Jacksonville Daily Progress
Two long-standing members of the Jacksonville Rodeo Association thanked City Manager Mo Raissi and City Attorney Joe Angle Tuesday for their successful efforts in keeping the city's rodeo grounds from being chopped, parceled and sold off to the highest bidder during the recent Lon Morris College bankruptcy proceedings.
Without the help of Raissi and Angle, the rodeo association – and history in general – would have been dealt a great blow, long-time Rodeo Association member Charles Dickerson emphasized during Tuesday's city council meeting.
“There are people other than the Rodeo Association who wanted that land,” Dickerson said. “They thought they deserved it. But they didn't put over 50 years of sweat and blood into it.”
Dickerson recalled the first rodeo in the early 1960s – when the city first allowed the rodeo association to use the old baseball field behind Lon Morris College. City officials drew up a contract and officially leased it to them.
The first Jacksonville rodeo on July 10, 1963, was a smash. It even attracted a major celebrity, Michael Landon, who at that point was famous for his role as Little Joe Cartwright in the 1959 to 1973 TV show “Bonanza” as well as the occasional appearance on U.S. game shows such as “Stump the Stars.”
The city, meanwhile, deeded the rodeo grounds to the college with specific considerations in April 2009. One requirement was that the college invest $250,000 in improvements to the grounds, including painting, roof patching, and regular maintenance. That work was never finished. As part of the arrangement, LMC was required to permit the arena's use by the rodeo association for the annual PRCA Tops in Texas Rodeo event.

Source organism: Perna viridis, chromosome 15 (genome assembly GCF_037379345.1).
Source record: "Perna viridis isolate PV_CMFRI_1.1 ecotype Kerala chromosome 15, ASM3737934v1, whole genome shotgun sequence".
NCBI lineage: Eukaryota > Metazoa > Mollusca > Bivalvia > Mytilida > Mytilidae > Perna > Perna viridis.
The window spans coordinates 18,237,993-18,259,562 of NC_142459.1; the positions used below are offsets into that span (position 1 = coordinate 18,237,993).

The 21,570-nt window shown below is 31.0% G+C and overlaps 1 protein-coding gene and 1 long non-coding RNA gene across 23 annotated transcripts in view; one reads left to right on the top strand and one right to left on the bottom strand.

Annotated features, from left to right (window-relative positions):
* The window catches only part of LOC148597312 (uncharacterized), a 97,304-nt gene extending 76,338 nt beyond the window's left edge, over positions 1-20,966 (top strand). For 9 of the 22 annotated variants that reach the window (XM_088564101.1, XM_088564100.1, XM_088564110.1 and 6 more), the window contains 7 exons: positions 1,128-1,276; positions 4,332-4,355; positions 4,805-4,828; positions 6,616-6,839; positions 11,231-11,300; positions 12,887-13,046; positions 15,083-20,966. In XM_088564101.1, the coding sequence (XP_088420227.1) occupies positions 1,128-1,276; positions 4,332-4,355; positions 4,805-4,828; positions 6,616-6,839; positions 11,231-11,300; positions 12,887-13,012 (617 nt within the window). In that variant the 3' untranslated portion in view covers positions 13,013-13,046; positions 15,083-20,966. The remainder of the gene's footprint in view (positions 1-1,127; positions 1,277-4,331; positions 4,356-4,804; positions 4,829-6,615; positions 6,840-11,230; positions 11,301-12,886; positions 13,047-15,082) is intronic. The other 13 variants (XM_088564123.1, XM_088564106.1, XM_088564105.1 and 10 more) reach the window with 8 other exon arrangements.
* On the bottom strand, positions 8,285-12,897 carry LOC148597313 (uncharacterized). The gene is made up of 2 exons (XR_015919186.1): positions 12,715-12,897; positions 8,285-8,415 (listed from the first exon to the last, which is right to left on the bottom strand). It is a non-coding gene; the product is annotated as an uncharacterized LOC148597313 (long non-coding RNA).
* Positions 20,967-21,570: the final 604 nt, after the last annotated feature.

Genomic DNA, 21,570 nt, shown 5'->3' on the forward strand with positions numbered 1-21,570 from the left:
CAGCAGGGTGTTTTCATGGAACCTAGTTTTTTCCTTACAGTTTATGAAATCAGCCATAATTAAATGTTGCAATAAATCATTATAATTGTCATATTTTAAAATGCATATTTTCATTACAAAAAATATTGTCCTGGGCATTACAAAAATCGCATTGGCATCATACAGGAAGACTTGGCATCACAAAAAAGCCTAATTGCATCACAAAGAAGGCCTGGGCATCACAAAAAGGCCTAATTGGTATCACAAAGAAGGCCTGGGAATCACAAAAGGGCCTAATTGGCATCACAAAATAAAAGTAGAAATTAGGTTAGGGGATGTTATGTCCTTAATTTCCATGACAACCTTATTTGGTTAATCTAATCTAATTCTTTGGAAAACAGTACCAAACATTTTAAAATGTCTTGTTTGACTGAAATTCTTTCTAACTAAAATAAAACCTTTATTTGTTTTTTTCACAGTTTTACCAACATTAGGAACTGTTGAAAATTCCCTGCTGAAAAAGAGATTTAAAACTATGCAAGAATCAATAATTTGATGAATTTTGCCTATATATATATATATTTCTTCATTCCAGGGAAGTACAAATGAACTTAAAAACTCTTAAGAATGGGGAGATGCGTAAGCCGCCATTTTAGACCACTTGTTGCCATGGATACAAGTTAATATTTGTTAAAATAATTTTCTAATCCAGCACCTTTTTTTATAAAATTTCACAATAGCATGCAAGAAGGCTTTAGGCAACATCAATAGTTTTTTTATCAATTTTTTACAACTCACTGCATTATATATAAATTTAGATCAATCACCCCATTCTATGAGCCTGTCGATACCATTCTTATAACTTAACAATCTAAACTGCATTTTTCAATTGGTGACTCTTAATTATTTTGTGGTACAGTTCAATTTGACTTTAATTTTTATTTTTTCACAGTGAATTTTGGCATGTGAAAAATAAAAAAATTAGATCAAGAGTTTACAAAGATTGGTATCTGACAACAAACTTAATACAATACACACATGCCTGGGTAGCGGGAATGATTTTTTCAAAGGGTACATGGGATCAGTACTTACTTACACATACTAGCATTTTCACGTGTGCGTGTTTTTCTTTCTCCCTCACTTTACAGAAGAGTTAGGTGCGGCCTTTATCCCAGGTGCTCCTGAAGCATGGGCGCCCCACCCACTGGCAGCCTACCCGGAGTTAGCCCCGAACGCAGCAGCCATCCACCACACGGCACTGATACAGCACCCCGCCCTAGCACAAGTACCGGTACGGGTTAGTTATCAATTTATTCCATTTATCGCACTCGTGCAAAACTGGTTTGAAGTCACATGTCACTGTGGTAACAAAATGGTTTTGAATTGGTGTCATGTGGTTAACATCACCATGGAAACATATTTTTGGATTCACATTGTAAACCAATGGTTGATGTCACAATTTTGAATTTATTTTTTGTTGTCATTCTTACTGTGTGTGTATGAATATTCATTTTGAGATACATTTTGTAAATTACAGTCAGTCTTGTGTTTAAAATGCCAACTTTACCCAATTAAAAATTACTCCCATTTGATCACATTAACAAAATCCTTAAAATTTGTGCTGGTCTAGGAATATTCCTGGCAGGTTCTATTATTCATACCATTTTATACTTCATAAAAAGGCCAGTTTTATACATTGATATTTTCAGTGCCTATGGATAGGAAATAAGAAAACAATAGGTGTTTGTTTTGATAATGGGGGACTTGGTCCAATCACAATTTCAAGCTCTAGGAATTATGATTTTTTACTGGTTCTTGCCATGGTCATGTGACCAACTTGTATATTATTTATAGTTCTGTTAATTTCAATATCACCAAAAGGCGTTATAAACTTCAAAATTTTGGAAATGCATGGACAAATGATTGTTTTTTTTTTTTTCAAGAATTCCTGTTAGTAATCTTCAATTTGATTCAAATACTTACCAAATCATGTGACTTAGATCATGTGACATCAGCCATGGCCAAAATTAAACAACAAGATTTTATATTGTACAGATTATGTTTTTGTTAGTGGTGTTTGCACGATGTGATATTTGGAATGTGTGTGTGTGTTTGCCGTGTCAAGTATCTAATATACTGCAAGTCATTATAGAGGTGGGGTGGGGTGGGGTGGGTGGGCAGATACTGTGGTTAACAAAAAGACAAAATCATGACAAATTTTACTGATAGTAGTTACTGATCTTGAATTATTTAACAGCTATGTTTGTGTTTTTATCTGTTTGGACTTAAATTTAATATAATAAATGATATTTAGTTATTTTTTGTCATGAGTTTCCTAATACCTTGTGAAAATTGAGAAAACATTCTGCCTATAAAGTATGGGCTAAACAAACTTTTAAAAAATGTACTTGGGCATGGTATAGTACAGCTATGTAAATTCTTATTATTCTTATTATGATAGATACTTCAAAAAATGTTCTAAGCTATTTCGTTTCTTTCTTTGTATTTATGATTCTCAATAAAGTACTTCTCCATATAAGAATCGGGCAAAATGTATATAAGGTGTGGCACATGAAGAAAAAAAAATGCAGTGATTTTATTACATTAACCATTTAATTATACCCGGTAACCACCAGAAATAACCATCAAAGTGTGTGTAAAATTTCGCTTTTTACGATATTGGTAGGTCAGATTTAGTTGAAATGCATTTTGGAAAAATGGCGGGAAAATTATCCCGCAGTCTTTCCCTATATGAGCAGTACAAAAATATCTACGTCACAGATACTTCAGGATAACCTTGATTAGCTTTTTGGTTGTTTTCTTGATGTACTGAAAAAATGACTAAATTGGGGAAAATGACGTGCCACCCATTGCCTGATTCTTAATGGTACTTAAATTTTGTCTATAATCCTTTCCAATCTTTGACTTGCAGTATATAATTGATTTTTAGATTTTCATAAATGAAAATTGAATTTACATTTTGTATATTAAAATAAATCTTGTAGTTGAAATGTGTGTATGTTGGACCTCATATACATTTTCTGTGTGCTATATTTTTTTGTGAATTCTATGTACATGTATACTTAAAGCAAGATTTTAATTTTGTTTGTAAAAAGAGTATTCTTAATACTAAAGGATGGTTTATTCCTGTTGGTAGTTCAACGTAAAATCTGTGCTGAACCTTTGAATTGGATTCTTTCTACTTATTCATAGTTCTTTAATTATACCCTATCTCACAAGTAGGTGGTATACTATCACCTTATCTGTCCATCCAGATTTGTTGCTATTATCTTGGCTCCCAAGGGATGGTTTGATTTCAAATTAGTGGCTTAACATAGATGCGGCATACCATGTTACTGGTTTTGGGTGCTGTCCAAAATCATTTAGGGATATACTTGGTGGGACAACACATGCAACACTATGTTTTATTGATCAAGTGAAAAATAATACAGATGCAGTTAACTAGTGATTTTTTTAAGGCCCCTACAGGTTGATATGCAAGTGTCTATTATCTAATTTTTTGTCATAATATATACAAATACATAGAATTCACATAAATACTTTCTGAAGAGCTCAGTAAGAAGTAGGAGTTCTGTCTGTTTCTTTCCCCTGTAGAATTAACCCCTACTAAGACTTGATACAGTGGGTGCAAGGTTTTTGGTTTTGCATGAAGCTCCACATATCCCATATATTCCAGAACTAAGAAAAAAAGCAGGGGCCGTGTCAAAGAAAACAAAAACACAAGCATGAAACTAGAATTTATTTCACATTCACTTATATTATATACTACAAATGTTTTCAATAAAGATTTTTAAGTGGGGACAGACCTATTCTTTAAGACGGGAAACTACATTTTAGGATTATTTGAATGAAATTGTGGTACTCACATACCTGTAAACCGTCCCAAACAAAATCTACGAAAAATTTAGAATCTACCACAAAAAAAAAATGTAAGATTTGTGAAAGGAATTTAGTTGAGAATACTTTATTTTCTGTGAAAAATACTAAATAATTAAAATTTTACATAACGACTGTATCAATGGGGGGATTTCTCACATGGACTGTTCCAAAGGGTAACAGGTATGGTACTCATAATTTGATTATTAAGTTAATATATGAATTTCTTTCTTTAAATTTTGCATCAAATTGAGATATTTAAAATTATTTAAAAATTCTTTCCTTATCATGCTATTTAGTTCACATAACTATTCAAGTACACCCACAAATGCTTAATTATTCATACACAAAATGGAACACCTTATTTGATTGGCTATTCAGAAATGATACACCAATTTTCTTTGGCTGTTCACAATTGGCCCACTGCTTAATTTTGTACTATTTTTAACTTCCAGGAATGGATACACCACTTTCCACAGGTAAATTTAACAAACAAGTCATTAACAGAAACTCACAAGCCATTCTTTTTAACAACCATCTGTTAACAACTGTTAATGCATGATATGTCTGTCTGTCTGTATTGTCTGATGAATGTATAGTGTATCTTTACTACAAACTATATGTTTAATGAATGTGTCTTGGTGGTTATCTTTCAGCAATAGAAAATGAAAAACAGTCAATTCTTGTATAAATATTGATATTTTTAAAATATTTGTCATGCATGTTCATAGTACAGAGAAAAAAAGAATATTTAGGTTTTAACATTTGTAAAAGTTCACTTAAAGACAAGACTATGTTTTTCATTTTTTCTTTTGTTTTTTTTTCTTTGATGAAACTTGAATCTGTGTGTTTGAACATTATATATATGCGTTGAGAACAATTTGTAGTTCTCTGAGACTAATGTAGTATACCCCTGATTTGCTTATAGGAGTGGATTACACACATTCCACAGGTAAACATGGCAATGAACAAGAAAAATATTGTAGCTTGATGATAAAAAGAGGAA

After the Lon Morris College bankruptcy, keeping the land through the chaotic proceedings at times seemed like an uphill battle for Raissi and Angle. Despite being asked early and often not to, officials with auctioneer company Ameribid accidentally sold the rodeo grounds and related city property to a high bidder during a January auction, then passed the problem on to Federal Bankruptcy Judge Bill Parker rather than correct the mistake themselves.
(Angle's famous comment: "When he asks if we wanted the land to be sold we are not just going to tell him 'no,' we are going to tell him 'HECK no!")
Parker ultimately intervened and returned the property to the city.
Dickerson and Byron Underwood, president of the Jacksonville Rodeo, said they are ready to sign a new lease and get going with the next major rodeo.
“Thank you for what you did,” Underwood said. “Thank you for helping us keep the rodeo in Jacksonville.”
In other business Tuesday, city council members voted unanimously to declare incumbent District 1 Council-man Hubert Robinson unopposed during the upcoming May 11 election. This declaration makes use of a Texas law that allows municipalities to formally declare unopposed candidates as victors without having to go through the expense of an election.
In another matter, the council briefly considered an ordinance prohibiting parking of non-recreational vehicles, trailers or any combination of the two in exceeds of 25 feet of length on private property. However, District 3 Councilman Bill McDon-ald objected to a council vote, saying only one complaint on the matter had been received and he would like the matter looked in to further before it is put up for a vote. So it was tabled.
Additionally, the council voted to approve a budget amendment transferring funds from the general fund administrative contingency account to refurbish the city's rec center.
During the meeting, Mayor Kenneth Melvin observed that his two opponents in the upcoming mayoral election, Rob Gowin and William Ig-bokwe, were present during the meeting. The mayor observed how their presence there helped remind residents what a historic occasion a three-way Jacksonville mayoral race is.
“I thank you for being here tonight, gentlemen,” Melvin said.